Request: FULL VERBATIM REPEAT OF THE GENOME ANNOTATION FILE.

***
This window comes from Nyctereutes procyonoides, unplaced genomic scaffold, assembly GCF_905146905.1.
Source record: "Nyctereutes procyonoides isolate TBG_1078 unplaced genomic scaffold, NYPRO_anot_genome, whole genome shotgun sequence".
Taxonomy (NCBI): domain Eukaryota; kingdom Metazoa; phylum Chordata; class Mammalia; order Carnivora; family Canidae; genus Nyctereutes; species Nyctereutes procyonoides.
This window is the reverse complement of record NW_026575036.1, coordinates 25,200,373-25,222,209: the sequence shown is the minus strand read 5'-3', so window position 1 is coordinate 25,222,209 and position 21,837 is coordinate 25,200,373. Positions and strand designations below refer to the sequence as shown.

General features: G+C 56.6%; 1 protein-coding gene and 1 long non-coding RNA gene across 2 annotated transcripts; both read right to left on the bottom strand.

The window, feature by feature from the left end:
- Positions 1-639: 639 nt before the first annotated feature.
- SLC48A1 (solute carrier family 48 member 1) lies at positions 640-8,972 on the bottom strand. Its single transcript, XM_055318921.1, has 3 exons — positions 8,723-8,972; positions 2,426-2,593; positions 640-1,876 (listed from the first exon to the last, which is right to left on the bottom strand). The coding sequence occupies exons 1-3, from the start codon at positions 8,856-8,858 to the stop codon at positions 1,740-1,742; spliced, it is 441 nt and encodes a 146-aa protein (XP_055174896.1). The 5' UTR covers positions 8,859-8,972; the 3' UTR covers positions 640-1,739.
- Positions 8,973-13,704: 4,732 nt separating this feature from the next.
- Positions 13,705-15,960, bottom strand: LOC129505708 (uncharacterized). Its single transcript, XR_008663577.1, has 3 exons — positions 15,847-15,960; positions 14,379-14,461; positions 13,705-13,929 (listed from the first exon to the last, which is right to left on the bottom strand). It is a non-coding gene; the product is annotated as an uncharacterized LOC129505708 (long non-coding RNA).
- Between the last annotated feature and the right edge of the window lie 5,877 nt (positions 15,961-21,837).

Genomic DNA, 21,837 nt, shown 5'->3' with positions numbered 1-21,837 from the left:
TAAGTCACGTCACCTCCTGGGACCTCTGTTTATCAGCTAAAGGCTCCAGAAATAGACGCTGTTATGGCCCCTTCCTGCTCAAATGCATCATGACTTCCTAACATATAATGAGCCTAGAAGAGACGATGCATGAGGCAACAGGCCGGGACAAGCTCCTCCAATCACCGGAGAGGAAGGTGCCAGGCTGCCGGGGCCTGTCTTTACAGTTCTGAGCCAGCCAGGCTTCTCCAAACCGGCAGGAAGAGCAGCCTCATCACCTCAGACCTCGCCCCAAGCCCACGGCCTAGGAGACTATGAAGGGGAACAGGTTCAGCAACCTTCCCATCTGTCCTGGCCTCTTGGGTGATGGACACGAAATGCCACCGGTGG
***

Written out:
This window comes from Nyctereutes procyonoides, unplaced genomic scaffold, assembly GCF_905146905.1.
Source record: "Nyctereutes procyonoides isolate TBG_1078 unplaced genomic scaffold, NYPRO_anot_genome, whole genome shotgun sequence".
Taxonomy (NCBI): domain Eukaryota; kingdom Metazoa; phylum Chordata; class Mammalia; order Carnivora; family Canidae; genus Nyctereutes; species Nyctereutes procyonoides.
This window is the reverse complement of record NW_026575036.1, coordinates 25,200,373-25,222,209: the sequence shown is the minus strand read 5'-3', so window position 1 is coordinate 25,222,209 and position 21,837 is coordinate 25,200,373. Positions and strand designations below refer to the sequence as shown.

General features: G+C 56.6%; 1 protein-coding gene and 1 long non-coding RNA gene across 2 annotated transcripts; both read right to left on the bottom strand.

The window, feature by feature from the left end:
- Positions 1-639: 639 nt before the first annotated feature.
- SLC48A1 (solute carrier family 48 member 1) lies at positions 640-8,972 on the bottom strand. Its single transcript, XM_055318921.1, has 3 exons — positions 8,723-8,972; positions 2,426-2,593; positions 640-1,876 (listed from the first exon to the last, which is right to left on the bottom strand). The coding sequence occupies exons 1-3, from the start codon at positions 8,856-8,858 to the stop codon at positions 1,740-1,742; spliced, it is 441 nt and encodes a 146-aa protein (XP_055174896.1). The 5' UTR covers positions 8,859-8,972; the 3' UTR covers positions 640-1,739.
- Positions 8,973-13,704: 4,732 nt separating this feature from the next.
- Positions 13,705-15,960, bottom strand: LOC129505708 (uncharacterized). Its single transcript, XR_008663577.1, has 3 exons — positions 15,847-15,960; positions 14,379-14,461; positions 13,705-13,929 (listed from the first exon to the last, which is right to left on the bottom strand). It is a non-coding gene; the product is annotated as an uncharacterized LOC129505708 (long non-coding RNA).
- Between the last annotated feature and the right edge of the window lie 5,877 nt (positions 15,961-21,837).

Genomic DNA, 21,837 nt, shown 5'->3' with positions numbered 1-21,837 from the left:
TAAGTCACGTCACCTCCTGGGACCTCTGTTTATCAGCTAAAGGCTCCAGAAATAGACGCTGTTATGGCCCCTTCCTGCTCAAATGCATCATGACTTCCTAACATATAATGAGCCTAGAAGAGACGATGCATGAGGCAACAGGCCGGGACAAGCTCCTCCAATCACCGGAGAGGAAGGTGCCAGGCTGCCGGGGCCTGTCTTTACAGTTCTGAGCCAGCCAGGCTTCTCCAAACCGGCAGGAAGAGCAGCCTCATCACCTCAGACCTCGCCCCAAGCCCACGGCCTAGGAGACTATGAAGGGGAACAGGTTCAGCAACCTTCCCATCTGTCCTGGCCTCTTGGGTGATGGACACGAAATGCCACCGGTGG